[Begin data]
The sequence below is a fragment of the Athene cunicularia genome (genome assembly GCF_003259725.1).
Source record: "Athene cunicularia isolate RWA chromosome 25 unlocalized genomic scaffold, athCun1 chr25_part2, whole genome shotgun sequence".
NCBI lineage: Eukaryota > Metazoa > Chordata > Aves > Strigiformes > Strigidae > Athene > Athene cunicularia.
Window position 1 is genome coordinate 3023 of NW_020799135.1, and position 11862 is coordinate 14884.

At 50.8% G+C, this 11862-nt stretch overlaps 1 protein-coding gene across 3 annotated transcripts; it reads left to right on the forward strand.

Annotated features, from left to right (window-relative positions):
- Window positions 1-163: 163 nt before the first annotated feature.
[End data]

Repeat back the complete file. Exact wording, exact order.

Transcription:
The sequence below is a fragment of the Athene cunicularia genome (genome assembly GCF_003259725.1).
Source record: "Athene cunicularia isolate RWA chromosome 25 unlocalized genomic scaffold, athCun1 chr25_part2, whole genome shotgun sequence".
NCBI lineage: Eukaryota > Metazoa > Chordata > Aves > Strigiformes > Strigidae > Athene > Athene cunicularia.
Window position 1 is genome coordinate 3023 of NW_020799135.1, and position 11862 is coordinate 14884.

At 50.8% G+C, this 11862-nt stretch overlaps 1 protein-coding gene across 3 annotated transcripts; it reads left to right on the forward strand.

Annotated features, from left to right (window-relative positions):
- Window positions 1-163: 163 nt before the first annotated feature.